The accountants’ conference, however, gave me my first visit to Killarney. And as you can perhaps tell from the above paragraph, I don’t recall much from my first two trips to Kerry!

We arrived on a Wednesday, I with almost as much luggage as I had on my two-week holiday in New York the previous summer (don’t ask me why)!

After check-in, I sped up to my room and wallowed in opulence for a while. I also had great fun snatching all the sheets of complimentary writing paper and shoving them into my bag so I could take them home and, at a later date, impress my pen pals.

I got my first surprise when we ordered room service. The waiter guy came, and he spoke, and and…People actually talk in that musical Kerry tone! I always thought the bogger accent was a myth perpetuated by D4 types to make Dubliners seem linguistically superior to everyone else in Ireland…Well, at the very least you’d expect the Great Southern Hotel to be sanitised! (Okay, enough snobbery!)

When I awoke the next morning, I discovered I hadn’t been dreaming – I was still surrounded by lavish four-star luxury! Now, I don’t really know anything about accountancy conferences, but I imagine they’re akin to those big gangster meet-ups you see in mafia movies. You know, where a load of suspicious-looking men in over-priced suits discuss how they can better fleece unsuspecting individuals. So, I steered clear of that scene and ventured out into the drizzle for a walk instead.

I strolled in a spiral around the town, until on the outskirts I happened upon Killarney National Park. Intrigued, I entered, and followed the signs along the River Walk.

I meandered down a trail, the path barely visible for all the horse shit mashed into it – walking became like playing hopscotch!

After about a mile, I reached a small wooded peninsula. I wandered through the grey trees till I was at water’s edge. The bare branches crawled out toward the horizon. The lake lapped invitingly, the dull sky mirrored in its ripples. In the distance, an ancient castle stood proudly, surrounded by lush greenery. It was a scene still with beauty, and silent but for the twittering of birds overhead.

And in that moment, I suddenly felt assured about all the reasons I give myself for living this life.

I walked on for a few more hours, visited that castle in the distance, before returning to the hotel room invigorated. Then I sat down and began to write…Thoughts swirled out of my head, through my pen onto the page, ink setting its whiteness alight with some kind of wonder…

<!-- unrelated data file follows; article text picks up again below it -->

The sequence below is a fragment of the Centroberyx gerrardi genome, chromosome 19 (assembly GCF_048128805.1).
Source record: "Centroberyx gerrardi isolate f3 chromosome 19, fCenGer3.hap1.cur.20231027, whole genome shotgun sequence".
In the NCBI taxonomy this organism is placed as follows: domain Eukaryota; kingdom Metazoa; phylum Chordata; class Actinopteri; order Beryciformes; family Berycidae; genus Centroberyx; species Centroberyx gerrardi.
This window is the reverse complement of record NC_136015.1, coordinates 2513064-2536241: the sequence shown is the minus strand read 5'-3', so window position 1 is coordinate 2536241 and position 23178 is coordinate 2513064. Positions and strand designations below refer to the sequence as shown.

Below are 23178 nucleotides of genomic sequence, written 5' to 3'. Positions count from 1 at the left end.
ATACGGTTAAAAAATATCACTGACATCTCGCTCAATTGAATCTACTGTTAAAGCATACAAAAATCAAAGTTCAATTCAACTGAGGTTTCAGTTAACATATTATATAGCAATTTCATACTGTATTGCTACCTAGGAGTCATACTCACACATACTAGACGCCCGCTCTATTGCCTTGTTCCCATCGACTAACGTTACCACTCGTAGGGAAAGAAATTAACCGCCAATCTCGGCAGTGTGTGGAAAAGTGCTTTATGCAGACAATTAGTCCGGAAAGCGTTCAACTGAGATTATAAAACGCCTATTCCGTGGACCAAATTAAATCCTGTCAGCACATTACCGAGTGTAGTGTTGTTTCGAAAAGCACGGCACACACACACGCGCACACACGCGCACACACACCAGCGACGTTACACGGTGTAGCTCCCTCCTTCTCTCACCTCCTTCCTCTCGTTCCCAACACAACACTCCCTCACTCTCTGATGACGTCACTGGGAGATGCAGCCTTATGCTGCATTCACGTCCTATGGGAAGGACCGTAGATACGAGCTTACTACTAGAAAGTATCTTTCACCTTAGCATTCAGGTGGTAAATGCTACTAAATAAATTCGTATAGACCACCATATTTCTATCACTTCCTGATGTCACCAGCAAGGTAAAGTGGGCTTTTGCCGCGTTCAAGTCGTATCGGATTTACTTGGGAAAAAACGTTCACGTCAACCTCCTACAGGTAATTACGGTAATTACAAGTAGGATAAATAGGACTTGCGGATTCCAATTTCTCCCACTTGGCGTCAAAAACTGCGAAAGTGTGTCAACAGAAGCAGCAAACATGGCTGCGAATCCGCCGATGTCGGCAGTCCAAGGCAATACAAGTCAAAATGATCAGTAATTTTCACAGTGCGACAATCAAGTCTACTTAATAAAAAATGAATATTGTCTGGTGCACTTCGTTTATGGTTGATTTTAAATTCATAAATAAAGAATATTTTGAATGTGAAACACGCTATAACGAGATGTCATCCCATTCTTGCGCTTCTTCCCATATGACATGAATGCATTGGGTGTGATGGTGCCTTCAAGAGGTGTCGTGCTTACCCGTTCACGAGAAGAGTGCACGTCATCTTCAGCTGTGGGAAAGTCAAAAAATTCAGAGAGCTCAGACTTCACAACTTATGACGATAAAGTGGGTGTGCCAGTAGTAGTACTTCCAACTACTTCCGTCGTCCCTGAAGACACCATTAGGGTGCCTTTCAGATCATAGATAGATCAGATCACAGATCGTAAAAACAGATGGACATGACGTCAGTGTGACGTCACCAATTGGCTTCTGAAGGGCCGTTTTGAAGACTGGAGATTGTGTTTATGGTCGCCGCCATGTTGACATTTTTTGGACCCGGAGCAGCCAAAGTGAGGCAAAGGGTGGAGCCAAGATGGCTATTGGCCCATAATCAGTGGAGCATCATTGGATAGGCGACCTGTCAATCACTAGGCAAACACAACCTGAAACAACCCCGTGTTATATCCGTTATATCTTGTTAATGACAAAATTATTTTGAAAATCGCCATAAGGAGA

The next day, the conference concluded, and we had a six-hour drive back to Wicklow. Back to screaming siblings and domestic demands, the stifling mundanity of middle-class existence.

Like I say, it’s nice to get away from it all.

A Living Word: Five Hospital Days – Wednesday

Posted in The Origin Stuff by everydayirishman on April 29, 2009
Tags: , , , , ,

RTE Radio 1’s A Living Word begins and ends each day with a religious or secular two-minute meditation on any topic under the sun.

This week you can tune in to hear me read a thought each day, at 06.40 and 01.58. The Theme is ‘Five Hospital Days’ and the thoughts are based on my book, Two in a Million: A True Story about Illness and Love.

Wednesday’s piece is below.

A lecturer of mine, drawing on Beckett, once wrote of the stages we go through as we move from despair at to acceptance of some tragedy or horror is our lives.

 

First we tell ourselves: ‘I can’t go on.’ Then we insist: ‘I must go on.’ Finally we simply say: ‘I’ll go on.’

 

When I returned home from hospital after my bone marrow transplant in 2001, I knew my life had nowhere to go but death. I’d been through months of the most severe pain I could imagine, drifting in and out of consciousness. I’d experienced psychosis and forgotten who my parents were.